There was no goblin king, and he didn't answer girls in suburbia who called on him, not even when they offered him sweet little babies to carry away; otherwise she wouldn't have, ever ever ever. She had wanted to believe, but you couldn't believe in things like that until he was standing in the balcony doorway offering you dreams in one hand and a nightmare in the other, and magic was suddenly real and terrible and nothing at all like playing games in the park.
"Why me?" she asked Hoggle the next day, sitting out under the big maple tree in her backyard, cuddling Toby fiercely on her lap. All the world was washed-clean and smelling like spring. "Why did he come to me?"
"You said the words," Hoggle said, evasively.
"People say dumb things like that all the time," Sarah said. "The goblins don't always come. Please, Hoggle, tell me. Is it the book? Is the book magic?" Is it me? she wanted to ask. Am I magic?
"Oh, Sarah," he said, his clumsy big head sagging.
Magic had rules: she understood that much. Jareth would never have given her a fighting chance to rescue Toby otherwise; or he would just have thrown her into a pit somewhere, when she was getting close.
"It's not much of a fighting chance," Hoggle said awkwardly, "if you give it to a girl who don't know any better about magic and thinks there's no such thing as goblins."
"He picked me because he thought it was going to be easy?" Sarah said, indignation bubbling up in her slow and hot.
"Well," Hoggle said.
"He thought I was going to just let him keep Toby!" Sarah said.
"I thought you would try and fail," Jareth said, and she whirled her head around to see him in the deepest shade leaning against the tree trunk and looking down at them, arms folded over his chest: he wore dark green, and bones and feathers dangled in his hair. Hoggle scrambled up to his feet with clenched fists. "Really, Hoggle."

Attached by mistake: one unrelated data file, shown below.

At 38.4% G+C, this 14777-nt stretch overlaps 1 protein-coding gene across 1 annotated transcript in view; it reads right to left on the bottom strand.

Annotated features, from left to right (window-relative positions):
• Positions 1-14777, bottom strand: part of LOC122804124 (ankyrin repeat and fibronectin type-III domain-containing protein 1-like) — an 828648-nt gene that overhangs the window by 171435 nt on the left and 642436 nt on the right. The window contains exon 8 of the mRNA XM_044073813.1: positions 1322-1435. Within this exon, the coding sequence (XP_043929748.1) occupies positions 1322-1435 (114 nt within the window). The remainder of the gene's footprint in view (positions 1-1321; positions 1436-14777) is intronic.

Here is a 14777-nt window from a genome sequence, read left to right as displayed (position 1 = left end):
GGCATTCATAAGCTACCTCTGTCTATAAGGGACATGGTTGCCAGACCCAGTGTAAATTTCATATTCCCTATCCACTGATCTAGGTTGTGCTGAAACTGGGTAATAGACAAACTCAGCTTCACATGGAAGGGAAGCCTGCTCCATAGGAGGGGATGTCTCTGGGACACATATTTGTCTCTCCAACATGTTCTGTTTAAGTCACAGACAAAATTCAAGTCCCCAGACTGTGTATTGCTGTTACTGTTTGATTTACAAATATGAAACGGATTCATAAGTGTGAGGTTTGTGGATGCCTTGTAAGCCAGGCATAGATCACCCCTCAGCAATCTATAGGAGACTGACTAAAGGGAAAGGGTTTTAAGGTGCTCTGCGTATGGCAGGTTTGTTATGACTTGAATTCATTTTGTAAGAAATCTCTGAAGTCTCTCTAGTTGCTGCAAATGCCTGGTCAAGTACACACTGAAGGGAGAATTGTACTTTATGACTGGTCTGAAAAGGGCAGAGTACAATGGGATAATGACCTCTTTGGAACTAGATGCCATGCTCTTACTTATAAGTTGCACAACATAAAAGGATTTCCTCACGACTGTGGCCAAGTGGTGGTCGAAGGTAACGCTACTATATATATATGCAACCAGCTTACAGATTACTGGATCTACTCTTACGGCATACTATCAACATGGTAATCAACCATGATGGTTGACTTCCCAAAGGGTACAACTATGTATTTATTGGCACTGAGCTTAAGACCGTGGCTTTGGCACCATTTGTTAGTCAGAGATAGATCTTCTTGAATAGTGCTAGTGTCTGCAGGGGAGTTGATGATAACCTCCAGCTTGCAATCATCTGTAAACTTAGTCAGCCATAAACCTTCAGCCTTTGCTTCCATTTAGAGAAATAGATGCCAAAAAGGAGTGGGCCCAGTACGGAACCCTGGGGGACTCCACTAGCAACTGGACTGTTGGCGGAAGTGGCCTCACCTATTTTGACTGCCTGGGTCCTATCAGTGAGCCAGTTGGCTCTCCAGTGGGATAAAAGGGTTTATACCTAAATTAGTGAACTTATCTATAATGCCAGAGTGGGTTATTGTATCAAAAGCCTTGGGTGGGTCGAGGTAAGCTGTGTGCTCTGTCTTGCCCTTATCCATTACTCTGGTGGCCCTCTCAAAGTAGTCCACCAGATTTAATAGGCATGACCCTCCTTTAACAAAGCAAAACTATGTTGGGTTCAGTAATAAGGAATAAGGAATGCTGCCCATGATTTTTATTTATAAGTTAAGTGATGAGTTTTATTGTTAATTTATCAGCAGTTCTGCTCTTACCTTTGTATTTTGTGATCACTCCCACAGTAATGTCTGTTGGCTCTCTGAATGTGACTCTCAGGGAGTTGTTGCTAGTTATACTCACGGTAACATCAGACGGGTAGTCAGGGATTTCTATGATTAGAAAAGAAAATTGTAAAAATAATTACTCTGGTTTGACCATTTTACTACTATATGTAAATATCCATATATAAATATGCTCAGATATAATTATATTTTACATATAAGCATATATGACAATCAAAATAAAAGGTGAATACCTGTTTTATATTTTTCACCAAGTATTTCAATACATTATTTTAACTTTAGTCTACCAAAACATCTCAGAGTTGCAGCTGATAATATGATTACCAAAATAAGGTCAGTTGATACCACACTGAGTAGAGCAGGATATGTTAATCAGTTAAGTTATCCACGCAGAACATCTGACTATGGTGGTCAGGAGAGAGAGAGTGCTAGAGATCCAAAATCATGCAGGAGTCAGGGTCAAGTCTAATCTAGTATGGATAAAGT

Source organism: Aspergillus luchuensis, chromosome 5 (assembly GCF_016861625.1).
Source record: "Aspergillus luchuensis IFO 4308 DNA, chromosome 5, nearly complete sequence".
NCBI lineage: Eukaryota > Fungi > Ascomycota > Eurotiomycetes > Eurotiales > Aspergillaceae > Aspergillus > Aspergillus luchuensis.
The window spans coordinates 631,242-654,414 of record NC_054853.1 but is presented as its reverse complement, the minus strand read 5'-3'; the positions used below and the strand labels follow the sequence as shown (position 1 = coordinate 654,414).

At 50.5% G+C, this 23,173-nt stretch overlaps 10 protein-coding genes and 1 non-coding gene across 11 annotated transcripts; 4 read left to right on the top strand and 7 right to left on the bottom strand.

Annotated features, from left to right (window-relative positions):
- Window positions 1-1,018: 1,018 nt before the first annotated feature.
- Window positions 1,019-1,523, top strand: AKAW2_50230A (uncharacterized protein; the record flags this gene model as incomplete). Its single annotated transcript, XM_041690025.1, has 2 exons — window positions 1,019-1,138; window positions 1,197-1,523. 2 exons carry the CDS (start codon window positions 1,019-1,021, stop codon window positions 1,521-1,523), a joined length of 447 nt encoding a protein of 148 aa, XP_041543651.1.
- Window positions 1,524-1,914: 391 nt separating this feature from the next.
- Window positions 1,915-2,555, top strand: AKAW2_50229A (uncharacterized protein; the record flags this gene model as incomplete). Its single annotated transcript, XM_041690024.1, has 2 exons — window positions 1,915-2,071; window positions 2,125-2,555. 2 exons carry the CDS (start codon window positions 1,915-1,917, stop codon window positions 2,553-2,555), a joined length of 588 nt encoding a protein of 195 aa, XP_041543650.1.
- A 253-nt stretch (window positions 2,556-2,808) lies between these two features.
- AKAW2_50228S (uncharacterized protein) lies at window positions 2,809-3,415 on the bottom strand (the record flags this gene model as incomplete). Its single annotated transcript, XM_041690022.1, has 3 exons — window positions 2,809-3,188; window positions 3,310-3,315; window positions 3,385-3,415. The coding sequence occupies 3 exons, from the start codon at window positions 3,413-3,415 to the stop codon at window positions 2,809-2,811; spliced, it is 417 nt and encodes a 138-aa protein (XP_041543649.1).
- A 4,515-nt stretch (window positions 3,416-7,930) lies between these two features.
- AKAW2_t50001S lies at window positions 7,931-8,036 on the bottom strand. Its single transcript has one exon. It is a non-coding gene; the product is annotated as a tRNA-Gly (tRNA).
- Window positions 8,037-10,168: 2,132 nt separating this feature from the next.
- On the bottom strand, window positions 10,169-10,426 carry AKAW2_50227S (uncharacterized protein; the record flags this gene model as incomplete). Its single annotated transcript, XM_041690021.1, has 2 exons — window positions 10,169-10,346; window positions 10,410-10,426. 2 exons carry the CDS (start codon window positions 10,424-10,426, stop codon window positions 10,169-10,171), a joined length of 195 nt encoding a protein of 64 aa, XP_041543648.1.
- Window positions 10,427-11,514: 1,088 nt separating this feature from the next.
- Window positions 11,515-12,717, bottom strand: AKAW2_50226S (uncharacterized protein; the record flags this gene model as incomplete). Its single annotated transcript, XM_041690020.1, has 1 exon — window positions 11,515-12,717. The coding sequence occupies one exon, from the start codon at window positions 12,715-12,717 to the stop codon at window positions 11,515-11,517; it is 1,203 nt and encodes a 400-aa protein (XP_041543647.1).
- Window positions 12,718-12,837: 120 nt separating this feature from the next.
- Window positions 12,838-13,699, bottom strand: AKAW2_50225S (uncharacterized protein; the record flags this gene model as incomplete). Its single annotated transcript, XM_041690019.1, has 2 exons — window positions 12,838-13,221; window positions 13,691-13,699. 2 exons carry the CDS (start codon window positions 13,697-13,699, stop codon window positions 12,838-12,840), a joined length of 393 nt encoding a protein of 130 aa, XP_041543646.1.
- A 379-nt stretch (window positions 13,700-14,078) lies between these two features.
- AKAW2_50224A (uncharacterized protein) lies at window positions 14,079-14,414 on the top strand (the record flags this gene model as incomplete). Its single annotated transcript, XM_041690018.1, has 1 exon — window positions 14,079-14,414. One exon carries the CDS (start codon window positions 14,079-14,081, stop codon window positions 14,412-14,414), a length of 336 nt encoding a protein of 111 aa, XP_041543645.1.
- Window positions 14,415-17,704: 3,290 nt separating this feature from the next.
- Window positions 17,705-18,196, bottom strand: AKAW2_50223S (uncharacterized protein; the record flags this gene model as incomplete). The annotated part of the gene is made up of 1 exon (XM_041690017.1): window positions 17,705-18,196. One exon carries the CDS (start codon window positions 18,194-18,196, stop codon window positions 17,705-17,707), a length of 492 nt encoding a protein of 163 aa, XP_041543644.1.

"He can't hurt you," Hoggle said to Sarah. She was standing, too, without consciously planning to be; her arms were tight around Toby's squirming body.
"That's promising a bit much," Jareth said. He crossed the shade towards her; Sarah held her ground, even when he reached out to lift her chin, and his fingers stopped just short of touching her. She realized she could almost see through him, a suggestion of the branches behind him moving in the wind. She bet that if he came into the sunlight, he would barely be there at all.
"If you'd tried and failed, then he'd have your brother and you. But since he lost," Hoggle said pointedly, making Jareth's eyes narrow in annoyance, though they never left Sarah's, "he can't come after either of you, ever again."
"You have no power over me," Sarah quoted, looking up to meet Jareth's gaze.
"None but what you give me," Jareth said softly, raising the back of his hand as if to stroke along her cheek, without ever making contact.
"Do you still think I'm stupid?" Sarah said. "I think you should leave now," she added, hitching Toby closer, and felt a sudden sharp thrill of power as Jareth's hand dropped and he stepped back from her, his mouth sulky. He said nothing else, only looked at her, and then from one moment to the next he was gone, except for a beating of wings that rustled through the leaves overhead.
"And that's that," Sarah said, after a moment, and sat back down on the grass. "We showed him, huh, Toby? Not too bad for a dumb girl." She bounced him on her lap, and Toby giggled, not caring that she was holding him tight so her hands wouldn't shake.
"Sssst," Hoggle said anxiously, looking over his shoulder as he sat down slowly with her again. "Don't gloat."
"Why shouldn't I?" Sarah said, recklessly; she wasn't going to be afraid. "We beat the goblin king, Hoggle. I think that calls for a little gloating."
"It calls for thanking your lucky stars," Hoggle said. "They don't forget, the great ones. He'll be watching you now, always."
"He can watch from outside," Sarah said, and smiled down at Toby, imagining Jareth outside her window, peering in at her, batting at the glass. "I'm never letting him in again."